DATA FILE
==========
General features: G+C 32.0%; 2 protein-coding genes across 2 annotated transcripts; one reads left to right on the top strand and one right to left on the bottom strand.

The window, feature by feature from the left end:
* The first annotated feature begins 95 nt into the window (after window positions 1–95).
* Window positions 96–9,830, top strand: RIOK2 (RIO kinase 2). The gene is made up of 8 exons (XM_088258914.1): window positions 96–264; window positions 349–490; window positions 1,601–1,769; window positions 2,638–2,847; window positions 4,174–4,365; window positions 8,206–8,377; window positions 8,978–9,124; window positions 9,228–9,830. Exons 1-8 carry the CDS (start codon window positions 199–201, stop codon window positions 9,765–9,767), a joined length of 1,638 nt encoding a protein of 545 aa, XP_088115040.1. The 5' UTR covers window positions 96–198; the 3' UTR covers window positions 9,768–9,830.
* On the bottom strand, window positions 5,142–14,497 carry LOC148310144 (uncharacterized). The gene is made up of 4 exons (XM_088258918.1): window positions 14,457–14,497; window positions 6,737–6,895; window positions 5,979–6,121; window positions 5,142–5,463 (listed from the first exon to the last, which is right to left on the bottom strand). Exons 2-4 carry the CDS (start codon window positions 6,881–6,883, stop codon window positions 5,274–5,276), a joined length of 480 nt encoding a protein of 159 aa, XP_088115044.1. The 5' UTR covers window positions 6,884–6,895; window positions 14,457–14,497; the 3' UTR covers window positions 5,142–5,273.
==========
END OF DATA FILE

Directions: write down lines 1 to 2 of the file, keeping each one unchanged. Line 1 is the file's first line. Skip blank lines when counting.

General features: G+C 32.0%; 2 protein-coding genes across 2 annotated transcripts; one reads left to right on the top strand and one right to left on the bottom strand.

The window, feature by feature from the left end: